For at least three years, the College of DuPage and Glen Ellyn have bickered over who has jurisdiction over the college's 273-acre campus.
And during that time, DuPage County officials have stood by and refrained from entering the debate.
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COD and the village this week struck a preliminary agreement that would transfer regulatory control from the village to the county, while preserving the college's incorporated status within Glen Ellyn's village limits.
DuPage County Board Chairman Dan Cronin said Thursday that while the county has been on the sidelines, officials are ready and willing to take on oversight responsibilities. County officials say that will include regulation of stormwater, building and zoning -- and COD will have to pay for any associated fees.
The county, college and village boards all must approve the proposed five-year agreement, which would allow for three five-year extensions. Cronin said the state's attorney's office will review the document during the next few weeks before bringing it to the county board.
County board member JR McBride, who lives in Glen Ellyn, says he believes the proposal is needed to prevent COD from deannexing from the village.
"It just got to a point where it was too personal," McBride said of the dispute that college and village officials had over Glen Ellyn's inspections and permit fees. COD officials argued the college wasn't under the village's jurisdiction, and didn't have to submit to its review process.
By getting county inspectors involved, McBride said he's hoping the problems college and village encountered can be resolved. He said the building codes for DuPage and Glen Ellyn are "extremely similar."
"For right now, this is a good solution to get everybody back to what they do best," McBride said.
Cronin said he didn't foresee any problems with county enforcement.
"I have great faith and confidence in our team of inspectors," Cronin said. "I believe they're consummate professionals, and I'm sure they'll do a fine job. If COD needs us to inspect, we're willing to inspect."
COD attorney Ken Florey said the college's arrangement with the county is effectively the same as if deannexation took place. COD officials had sought that option, until the deal with the village was struck this week during a mediation session with DuPage County Judge Hollis Webster.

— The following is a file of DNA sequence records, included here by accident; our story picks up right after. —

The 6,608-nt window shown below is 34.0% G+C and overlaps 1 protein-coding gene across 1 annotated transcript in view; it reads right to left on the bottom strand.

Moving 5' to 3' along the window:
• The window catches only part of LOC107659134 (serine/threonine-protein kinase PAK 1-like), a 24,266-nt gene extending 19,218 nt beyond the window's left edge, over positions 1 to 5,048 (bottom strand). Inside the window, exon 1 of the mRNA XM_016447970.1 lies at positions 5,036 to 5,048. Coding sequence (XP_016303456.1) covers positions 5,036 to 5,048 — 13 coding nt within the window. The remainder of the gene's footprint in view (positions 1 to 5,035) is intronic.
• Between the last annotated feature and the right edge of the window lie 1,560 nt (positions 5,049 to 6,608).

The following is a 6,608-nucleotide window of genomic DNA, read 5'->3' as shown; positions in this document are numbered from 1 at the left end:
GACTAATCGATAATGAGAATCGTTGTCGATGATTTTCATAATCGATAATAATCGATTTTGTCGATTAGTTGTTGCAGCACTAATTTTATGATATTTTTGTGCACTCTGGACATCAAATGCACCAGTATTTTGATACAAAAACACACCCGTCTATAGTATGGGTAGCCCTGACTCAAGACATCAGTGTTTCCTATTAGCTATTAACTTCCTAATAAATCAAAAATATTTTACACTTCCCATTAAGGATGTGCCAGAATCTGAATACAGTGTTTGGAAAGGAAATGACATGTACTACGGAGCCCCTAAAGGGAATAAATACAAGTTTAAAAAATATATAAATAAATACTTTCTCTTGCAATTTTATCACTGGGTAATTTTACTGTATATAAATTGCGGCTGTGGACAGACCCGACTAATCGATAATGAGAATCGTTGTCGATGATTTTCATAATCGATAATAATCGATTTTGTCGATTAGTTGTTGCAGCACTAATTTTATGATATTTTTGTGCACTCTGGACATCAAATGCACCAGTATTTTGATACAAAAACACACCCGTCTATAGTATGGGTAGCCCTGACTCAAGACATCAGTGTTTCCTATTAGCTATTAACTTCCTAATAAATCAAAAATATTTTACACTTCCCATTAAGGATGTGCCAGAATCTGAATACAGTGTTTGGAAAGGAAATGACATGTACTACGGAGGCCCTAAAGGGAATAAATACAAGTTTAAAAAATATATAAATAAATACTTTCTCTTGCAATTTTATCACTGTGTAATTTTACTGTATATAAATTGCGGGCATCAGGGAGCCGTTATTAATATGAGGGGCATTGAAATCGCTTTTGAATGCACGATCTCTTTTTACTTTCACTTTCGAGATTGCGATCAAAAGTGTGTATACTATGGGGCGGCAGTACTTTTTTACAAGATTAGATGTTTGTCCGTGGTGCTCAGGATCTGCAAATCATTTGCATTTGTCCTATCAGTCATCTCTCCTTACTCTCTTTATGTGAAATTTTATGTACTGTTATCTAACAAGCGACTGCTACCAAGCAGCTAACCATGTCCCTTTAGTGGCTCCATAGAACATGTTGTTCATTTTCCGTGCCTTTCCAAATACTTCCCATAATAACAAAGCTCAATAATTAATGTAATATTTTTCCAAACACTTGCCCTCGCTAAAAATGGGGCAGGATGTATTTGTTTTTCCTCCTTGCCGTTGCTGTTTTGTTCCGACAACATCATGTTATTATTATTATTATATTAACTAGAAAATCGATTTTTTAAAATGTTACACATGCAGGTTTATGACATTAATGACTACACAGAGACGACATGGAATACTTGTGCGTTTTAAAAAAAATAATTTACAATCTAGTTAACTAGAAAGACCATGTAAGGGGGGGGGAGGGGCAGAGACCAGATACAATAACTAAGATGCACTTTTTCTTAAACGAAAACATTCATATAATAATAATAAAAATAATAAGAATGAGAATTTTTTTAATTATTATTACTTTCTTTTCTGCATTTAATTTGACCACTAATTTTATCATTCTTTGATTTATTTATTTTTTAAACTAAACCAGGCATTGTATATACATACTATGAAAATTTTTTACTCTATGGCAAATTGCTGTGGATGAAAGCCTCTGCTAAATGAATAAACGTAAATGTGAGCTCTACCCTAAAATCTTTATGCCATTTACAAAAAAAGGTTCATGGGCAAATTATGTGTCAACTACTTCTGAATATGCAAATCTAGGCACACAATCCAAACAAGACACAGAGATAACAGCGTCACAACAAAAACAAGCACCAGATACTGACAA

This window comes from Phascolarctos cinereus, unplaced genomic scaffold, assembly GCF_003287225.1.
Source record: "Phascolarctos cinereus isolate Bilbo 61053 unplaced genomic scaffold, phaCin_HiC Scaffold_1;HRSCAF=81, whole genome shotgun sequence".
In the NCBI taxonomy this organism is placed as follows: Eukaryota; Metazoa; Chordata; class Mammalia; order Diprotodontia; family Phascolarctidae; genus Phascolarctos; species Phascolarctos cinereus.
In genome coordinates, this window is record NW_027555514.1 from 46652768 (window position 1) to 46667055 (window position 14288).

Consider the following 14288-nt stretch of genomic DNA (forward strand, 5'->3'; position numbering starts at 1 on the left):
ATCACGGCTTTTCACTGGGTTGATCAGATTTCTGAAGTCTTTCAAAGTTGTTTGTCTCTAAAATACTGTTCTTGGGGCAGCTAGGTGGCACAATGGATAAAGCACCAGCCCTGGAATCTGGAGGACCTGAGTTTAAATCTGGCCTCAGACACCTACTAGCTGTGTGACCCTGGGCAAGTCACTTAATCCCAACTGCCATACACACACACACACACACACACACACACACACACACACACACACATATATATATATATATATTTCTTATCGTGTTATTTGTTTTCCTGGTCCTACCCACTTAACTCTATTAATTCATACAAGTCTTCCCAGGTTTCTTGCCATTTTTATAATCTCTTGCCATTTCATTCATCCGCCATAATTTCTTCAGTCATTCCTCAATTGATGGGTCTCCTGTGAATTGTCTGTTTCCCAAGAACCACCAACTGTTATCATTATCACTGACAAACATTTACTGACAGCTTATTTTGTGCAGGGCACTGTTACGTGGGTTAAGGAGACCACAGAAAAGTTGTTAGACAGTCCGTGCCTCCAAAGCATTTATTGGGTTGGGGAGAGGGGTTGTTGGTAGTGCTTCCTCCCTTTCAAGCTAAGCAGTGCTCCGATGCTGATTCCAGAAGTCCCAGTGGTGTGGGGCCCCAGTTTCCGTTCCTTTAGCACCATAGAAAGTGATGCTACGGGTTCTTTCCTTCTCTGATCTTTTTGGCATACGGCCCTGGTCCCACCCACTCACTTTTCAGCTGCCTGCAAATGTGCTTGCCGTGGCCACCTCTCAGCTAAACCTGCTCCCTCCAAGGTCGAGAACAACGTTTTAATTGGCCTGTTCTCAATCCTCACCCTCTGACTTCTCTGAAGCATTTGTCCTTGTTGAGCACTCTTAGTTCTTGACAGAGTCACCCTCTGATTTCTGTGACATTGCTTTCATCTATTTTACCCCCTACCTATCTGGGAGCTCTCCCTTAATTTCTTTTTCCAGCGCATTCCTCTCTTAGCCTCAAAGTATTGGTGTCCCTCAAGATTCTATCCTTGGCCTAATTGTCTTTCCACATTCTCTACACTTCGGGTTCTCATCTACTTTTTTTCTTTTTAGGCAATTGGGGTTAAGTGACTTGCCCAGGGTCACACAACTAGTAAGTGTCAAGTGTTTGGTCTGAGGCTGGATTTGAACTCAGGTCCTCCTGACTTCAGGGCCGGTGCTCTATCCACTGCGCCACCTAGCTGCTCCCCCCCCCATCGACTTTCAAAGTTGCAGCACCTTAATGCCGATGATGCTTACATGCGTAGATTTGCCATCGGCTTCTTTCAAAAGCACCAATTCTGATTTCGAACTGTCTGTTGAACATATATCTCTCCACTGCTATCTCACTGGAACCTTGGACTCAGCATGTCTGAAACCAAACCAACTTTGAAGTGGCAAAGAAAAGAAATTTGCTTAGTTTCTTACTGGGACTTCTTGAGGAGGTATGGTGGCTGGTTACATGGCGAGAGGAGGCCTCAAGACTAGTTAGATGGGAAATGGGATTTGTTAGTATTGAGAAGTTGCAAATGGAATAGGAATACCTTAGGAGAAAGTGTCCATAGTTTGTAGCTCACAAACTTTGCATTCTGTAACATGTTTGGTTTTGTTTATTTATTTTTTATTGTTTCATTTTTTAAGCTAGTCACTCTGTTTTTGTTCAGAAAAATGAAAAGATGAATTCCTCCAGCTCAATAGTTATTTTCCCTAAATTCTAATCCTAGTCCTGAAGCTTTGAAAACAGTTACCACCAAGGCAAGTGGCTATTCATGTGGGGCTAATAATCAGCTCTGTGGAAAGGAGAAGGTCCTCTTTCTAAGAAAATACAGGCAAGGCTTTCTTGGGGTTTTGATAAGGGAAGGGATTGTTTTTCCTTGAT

Florey said the college plans to work with the county on review of building plans and other regulatory controls that the village had sought to exercise. He doesn't foresee any conflict with the county, and said the college is hopeful for good intergovernmental cooperation.
"We're not going to the county and going to start a big debate over what ordinances apply and what ordinances don't apply," Florey said. "The failure to work cooperatively is what caused this to get to this point."
Still, several county board members said they want to see the final draft of the agreement before deciding whether to approve it.
"I would like to see the fine print," said board member Dirk Enger, who serves on the development committee.
Board member Grant Eckhoff said he wishes the county didn't have to get involved in the dispute, and that his preference would have been to leave the campus under the jurisdiction of the village.
McBride said county involvement was needed, in part, because he doesn't want property owners trying to deannex every time they have a dispute with a municipality.
"Any time you can work out a compromise with other governmental agencies, it's always in our best interest to do that," McBride said.
If the COD campus ends up under county jurisdiction, Eckhoff said he expects DuPage inspectors to enforce all the county's regulations.
"I'm not going to tell anyone on staff to give them some type of a break," Eckhoff said. "They are going to have to follow our ordinances."
Board member Jim Zay strongly agrees. "If (COD officials) think they are going to come and get a rubber stamp from the county," he said, "I think they're mistaken."